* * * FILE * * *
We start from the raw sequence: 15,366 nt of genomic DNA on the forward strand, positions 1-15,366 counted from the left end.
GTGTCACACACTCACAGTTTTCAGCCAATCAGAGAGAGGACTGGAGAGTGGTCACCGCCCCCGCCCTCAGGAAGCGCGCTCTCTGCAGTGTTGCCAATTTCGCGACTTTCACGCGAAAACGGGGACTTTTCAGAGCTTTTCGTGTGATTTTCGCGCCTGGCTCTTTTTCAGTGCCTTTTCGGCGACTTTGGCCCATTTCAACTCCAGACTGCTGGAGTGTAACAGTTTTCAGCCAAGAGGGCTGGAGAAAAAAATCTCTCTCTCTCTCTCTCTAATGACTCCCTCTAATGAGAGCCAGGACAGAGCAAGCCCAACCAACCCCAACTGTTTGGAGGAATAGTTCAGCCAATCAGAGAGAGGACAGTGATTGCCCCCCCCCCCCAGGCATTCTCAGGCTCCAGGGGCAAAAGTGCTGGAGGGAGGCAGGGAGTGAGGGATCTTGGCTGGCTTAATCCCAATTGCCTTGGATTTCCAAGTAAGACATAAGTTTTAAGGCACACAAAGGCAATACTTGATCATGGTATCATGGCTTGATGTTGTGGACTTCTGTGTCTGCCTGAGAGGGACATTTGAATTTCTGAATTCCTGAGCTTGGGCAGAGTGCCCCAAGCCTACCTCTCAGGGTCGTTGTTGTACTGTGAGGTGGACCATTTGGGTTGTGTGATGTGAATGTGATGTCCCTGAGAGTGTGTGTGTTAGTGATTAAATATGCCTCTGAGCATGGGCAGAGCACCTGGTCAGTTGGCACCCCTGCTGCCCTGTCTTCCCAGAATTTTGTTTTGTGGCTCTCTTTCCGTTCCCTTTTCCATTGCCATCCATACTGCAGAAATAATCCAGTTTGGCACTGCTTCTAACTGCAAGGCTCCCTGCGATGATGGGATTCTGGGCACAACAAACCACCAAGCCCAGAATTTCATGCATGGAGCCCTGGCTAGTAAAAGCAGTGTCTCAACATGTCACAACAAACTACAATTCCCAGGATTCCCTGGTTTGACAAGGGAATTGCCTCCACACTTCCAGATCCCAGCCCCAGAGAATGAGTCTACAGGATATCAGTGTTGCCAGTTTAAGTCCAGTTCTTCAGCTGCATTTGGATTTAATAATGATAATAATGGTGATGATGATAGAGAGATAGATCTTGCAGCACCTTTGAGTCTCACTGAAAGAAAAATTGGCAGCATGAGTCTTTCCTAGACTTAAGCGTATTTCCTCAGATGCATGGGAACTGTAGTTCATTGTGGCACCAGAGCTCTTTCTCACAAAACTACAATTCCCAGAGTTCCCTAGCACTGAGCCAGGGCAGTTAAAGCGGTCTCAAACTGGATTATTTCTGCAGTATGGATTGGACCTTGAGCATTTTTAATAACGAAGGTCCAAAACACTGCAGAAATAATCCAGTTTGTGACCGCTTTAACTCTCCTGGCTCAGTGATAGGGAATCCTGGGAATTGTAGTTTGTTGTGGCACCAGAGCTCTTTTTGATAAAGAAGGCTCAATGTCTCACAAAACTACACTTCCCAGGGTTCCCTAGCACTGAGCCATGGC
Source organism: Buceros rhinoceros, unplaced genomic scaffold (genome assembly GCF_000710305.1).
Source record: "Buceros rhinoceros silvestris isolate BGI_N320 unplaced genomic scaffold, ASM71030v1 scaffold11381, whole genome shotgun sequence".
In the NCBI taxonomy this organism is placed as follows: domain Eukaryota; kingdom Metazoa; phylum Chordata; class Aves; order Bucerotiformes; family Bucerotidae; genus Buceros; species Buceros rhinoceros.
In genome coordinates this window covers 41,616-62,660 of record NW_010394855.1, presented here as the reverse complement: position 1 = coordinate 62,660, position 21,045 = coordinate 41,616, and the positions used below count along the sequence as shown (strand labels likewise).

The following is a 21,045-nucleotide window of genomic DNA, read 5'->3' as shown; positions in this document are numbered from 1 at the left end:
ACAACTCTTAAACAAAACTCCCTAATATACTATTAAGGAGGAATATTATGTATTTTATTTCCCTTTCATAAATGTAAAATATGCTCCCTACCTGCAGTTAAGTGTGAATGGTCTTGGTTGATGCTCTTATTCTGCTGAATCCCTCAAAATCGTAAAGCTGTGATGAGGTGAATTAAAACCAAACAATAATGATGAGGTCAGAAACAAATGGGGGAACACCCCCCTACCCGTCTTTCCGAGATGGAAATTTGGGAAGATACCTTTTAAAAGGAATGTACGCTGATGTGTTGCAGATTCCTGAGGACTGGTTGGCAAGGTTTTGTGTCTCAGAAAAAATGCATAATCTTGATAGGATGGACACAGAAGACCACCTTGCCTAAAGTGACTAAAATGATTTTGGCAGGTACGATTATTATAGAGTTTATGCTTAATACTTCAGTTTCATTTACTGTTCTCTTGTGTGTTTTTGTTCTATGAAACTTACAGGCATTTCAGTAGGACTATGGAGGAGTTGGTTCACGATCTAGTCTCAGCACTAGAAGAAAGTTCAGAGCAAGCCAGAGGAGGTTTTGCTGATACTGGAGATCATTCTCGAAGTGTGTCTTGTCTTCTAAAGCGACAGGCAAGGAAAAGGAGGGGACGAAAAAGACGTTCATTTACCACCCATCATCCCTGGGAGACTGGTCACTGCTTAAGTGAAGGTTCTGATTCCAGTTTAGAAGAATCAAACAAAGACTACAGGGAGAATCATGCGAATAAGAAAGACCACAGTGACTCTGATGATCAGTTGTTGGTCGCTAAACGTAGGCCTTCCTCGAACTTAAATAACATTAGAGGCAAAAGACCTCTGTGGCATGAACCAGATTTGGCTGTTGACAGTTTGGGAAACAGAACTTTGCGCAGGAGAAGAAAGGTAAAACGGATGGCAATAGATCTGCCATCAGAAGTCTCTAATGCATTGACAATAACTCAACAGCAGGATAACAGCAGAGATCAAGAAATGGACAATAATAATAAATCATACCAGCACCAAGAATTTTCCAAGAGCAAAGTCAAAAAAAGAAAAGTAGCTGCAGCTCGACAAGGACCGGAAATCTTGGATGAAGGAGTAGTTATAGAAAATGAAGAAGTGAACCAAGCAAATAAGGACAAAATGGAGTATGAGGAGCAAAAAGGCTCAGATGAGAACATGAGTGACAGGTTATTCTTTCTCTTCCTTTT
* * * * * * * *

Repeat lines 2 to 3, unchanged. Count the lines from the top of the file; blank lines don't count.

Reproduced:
GTGTCACACACTCACAGTTTTCAGCCAATCAGAGAGAGGACTGGAGAGTGGTCACCGCCCCCGCCCTCAGGAAGCGCGCTCTCTGCAGTGTTGCCAATTTCGCGACTTTCACGCGAAAACGGGGACTTTTCAGAGCTTTTCGTGTGATTTTCGCGCCTGGCTCTTTTTCAGTGCCTTTTCGGCGACTTTGGCCCATTTCAACTCCAGACTGCTGGAGTGTAACAGTTTTCAGCCAAGAGGGCTGGAGAAAAAAATCTCTCTCTCTCTCTCTCTAATGACTCCCTCTAATGAGAGCCAGGACAGAGCAAGCCCAACCAACCCCAACTGTTTGGAGGAATAGTTCAGCCAATCAGAGAGAGGACAGTGATTGCCCCCCCCCCCCAGGCATTCTCAGGCTCCAGGGGCAAAAGTGCTGGAGGGAGGCAGGGAGTGAGGGATCTTGGCTGGCTTAATCCCAATTGCCTTGGATTTCCAAGTAAGACATAAGTTTTAAGGCACACAAAGGCAATACTTGATCATGGTATCATGGCTTGATGTTGTGGACTTCTGTGTCTGCCTGAGAGGGACATTTGAATTTCTGAATTCCTGAGCTTGGGCAGAGTGCCCCAAGCCTACCTCTCAGGGTCGTTGTTGTACTGTGAGGTGGACCATTTGGGTTGTGTGATGTGAATGTGATGTCCCTGAGAGTGTGTGTGTTAGTGATTAAATATGCCTCTGAGCATGGGCAGAGCACCTGGTCAGTTGGCACCCCTGCTGCCCTGTCTTCCCAGAATTTTGTTTTGTGGCTCTCTTTCCGTTCCCTTTTCCATTGCCATCCATACTGCAGAAATAATCCAGTTTGGCACTGCTTCTAACTGCAAGGCTCCCTGCGATGATGGGATTCTGGGCACAACAAACCACCAAGCCCAGAATTTCATGCATGGAGCCCTGGCTAGTAAAAGCAGTGTCTCAACATGTCACAACAAACTACAATTCCCAGGATTCCCTGGTTTGACAAGGGAATTGCCTCCACACTTCCAGATCCCAGCCCCAGAGAATGAGTCTACAGGATATCAGTGTTGCCAGTTTAAGTCCAGTTCTTCAGCTGCATTTGGATTTAATAATGATAATAATGGTGATGATGATAGAGAGATAGATCTTGCAGCACCTTTGAGTCTCACTGAAAGAAAAATTGGCAGCATGAGTCTTTCCTAGACTTAAGCGTATTTCCTCAGATGCATGGGAACTGTAGTTCATTGTGGCACCAGAGCTCTTTCTCACAAAACTACAATTCCCAGAGTTCCCTAGCACTGAGCCAGGGCAGTTAAAGCGGTCTCAAACTGGATTATTTCTGCAGTATGGATTGGACCTTGAGCATTTTTAATAACGAAGGTCCAAAACACTGCAGAAATAATCCAGTTTGTGACCGCTTTAACTCTCCTGGCTCAGTGATAGGGAATCCTGGGAATTGTAGTTTGTTGTGGCACCAGAGCTCTTTTTGATAAAGAAGGCTCAATGTCTCACAAAACTACACTTCCCAGGGTTCCCTAGCACTGAGCCATGGC
Source organism: Buceros rhinoceros, unplaced genomic scaffold (genome assembly GCF_000710305.1).